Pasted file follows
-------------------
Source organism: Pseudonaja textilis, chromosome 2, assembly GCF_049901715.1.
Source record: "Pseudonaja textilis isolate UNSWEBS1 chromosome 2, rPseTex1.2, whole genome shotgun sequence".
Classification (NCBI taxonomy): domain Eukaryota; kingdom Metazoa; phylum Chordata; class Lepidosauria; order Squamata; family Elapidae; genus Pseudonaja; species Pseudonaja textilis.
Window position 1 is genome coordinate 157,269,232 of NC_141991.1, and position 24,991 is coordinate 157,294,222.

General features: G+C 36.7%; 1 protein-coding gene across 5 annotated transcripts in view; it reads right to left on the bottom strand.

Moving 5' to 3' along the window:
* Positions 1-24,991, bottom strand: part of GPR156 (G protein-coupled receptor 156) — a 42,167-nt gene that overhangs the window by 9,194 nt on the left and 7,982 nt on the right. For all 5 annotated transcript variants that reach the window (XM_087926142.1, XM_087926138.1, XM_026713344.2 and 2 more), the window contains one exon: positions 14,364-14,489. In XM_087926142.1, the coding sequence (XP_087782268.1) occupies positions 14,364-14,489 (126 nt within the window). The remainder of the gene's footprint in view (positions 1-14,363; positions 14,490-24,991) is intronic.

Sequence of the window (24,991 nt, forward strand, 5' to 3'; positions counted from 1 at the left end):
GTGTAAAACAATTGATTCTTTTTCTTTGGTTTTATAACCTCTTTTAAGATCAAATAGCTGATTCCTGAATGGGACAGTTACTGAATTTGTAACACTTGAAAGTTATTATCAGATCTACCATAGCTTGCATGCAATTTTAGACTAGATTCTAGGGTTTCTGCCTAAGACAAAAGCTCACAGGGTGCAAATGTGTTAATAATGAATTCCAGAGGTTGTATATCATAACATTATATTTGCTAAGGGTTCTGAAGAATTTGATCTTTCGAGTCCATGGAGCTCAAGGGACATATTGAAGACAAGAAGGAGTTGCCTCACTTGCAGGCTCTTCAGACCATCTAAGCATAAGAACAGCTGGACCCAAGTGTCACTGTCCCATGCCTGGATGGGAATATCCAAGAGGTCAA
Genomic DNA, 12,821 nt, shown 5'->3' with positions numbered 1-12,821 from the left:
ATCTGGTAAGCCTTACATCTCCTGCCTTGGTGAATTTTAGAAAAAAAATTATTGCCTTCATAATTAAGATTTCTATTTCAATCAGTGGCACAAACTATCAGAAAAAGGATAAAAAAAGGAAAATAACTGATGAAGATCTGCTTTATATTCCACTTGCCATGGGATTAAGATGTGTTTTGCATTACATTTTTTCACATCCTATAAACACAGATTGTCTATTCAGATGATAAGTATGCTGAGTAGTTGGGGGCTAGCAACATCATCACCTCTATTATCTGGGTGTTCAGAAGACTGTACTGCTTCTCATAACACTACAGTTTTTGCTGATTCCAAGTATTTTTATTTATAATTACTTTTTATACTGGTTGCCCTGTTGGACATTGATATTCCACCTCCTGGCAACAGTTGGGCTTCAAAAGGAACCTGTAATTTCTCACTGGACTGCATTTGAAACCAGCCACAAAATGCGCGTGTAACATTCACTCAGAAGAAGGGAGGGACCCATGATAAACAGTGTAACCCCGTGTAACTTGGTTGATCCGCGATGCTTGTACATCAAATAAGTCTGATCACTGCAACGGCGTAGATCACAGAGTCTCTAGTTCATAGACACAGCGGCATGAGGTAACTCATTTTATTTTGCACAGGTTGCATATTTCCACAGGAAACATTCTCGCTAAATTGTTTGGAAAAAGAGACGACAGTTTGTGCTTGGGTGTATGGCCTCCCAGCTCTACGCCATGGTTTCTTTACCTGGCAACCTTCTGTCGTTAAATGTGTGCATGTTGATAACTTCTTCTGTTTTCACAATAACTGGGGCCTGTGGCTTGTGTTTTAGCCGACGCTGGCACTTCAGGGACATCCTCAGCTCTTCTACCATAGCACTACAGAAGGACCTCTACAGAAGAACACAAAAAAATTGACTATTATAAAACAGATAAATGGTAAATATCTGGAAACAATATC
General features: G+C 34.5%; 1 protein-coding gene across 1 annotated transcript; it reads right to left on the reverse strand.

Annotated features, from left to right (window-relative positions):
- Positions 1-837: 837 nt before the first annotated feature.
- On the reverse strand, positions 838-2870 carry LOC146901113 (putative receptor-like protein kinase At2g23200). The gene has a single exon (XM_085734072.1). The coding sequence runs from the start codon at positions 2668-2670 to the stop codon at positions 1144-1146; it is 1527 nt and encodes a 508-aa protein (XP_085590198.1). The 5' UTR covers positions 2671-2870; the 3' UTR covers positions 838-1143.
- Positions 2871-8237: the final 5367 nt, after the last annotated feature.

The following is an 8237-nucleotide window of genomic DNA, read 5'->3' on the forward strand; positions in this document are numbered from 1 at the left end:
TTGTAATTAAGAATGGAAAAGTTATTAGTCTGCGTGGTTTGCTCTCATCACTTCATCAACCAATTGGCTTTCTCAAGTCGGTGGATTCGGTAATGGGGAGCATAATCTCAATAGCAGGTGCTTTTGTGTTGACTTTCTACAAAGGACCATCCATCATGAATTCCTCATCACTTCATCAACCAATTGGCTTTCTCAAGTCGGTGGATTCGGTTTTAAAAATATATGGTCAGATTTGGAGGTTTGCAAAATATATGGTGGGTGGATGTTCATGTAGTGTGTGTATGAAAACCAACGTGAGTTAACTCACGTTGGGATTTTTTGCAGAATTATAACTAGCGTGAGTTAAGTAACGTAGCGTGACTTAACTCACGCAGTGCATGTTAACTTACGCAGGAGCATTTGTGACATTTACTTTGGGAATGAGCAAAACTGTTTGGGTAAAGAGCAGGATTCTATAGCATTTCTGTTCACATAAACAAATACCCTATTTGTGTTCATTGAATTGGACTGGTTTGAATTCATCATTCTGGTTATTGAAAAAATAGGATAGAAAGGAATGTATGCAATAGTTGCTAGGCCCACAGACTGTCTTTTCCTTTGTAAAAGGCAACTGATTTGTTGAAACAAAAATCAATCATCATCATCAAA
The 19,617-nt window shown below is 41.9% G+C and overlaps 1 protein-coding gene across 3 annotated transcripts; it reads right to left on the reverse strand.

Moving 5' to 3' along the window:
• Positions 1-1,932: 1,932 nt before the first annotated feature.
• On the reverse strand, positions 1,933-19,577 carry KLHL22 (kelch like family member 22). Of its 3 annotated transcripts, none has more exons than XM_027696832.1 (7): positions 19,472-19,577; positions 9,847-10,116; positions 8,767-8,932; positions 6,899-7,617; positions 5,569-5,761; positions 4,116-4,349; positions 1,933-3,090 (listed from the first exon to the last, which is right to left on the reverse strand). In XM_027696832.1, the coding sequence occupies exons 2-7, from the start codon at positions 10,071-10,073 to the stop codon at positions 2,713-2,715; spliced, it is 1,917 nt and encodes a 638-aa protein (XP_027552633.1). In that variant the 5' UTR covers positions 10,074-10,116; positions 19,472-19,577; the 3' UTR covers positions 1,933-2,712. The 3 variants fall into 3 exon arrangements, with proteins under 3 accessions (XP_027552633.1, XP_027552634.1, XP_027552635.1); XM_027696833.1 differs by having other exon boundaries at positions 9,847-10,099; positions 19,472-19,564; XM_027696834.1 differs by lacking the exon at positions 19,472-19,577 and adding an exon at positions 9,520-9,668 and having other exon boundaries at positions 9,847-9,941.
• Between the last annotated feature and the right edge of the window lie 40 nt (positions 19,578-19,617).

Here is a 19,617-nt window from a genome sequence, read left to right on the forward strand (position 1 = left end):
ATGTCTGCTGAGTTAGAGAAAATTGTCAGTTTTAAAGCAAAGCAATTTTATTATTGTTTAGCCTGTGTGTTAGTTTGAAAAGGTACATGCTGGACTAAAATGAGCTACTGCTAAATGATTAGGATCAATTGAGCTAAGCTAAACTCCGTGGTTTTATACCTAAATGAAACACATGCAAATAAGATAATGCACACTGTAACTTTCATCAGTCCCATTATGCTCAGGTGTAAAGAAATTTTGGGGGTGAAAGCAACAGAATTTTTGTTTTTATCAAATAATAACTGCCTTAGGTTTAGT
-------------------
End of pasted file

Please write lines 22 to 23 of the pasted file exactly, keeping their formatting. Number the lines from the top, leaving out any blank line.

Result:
• On the reverse strand, positions 1,933-19,577 carry KLHL22 (kelch like family member 22). Of its 3 annotated transcripts, none has more exons than XM_027696832.1 (7): positions 19,472-19,577; positions 9,847-10,116; positions 8,767-8,932; positions 6,899-7,617; positions 5,569-5,761; positions 4,116-4,349; positions 1,933-3,090 (listed from the first exon to the last, which is right to left on the reverse strand). In XM_027696832.1, the coding sequence occupies exons 2-7, from the start codon at positions 10,071-10,073 to the stop codon at positions 2,713-2,715; spliced, it is 1,917 nt and encodes a 638-aa protein (XP_027552633.1). In that variant the 5' UTR covers positions 10,074-10,116; positions 19,472-19,577; the 3' UTR covers positions 1,933-2,712. The 3 variants fall into 3 exon arrangements, with proteins under 3 accessions (XP_027552633.1, XP_027552634.1, XP_027552635.1); XM_027696833.1 differs by having other exon boundaries at positions 9,847-10,099; positions 19,472-19,564; XM_027696834.1 differs by lacking the exon at positions 19,472-19,577 and adding an exon at positions 9,520-9,668 and having other exon boundaries at positions 9,847-9,941.
• Between the last annotated feature and the right edge of the window lie 40 nt (positions 19,578-19,617).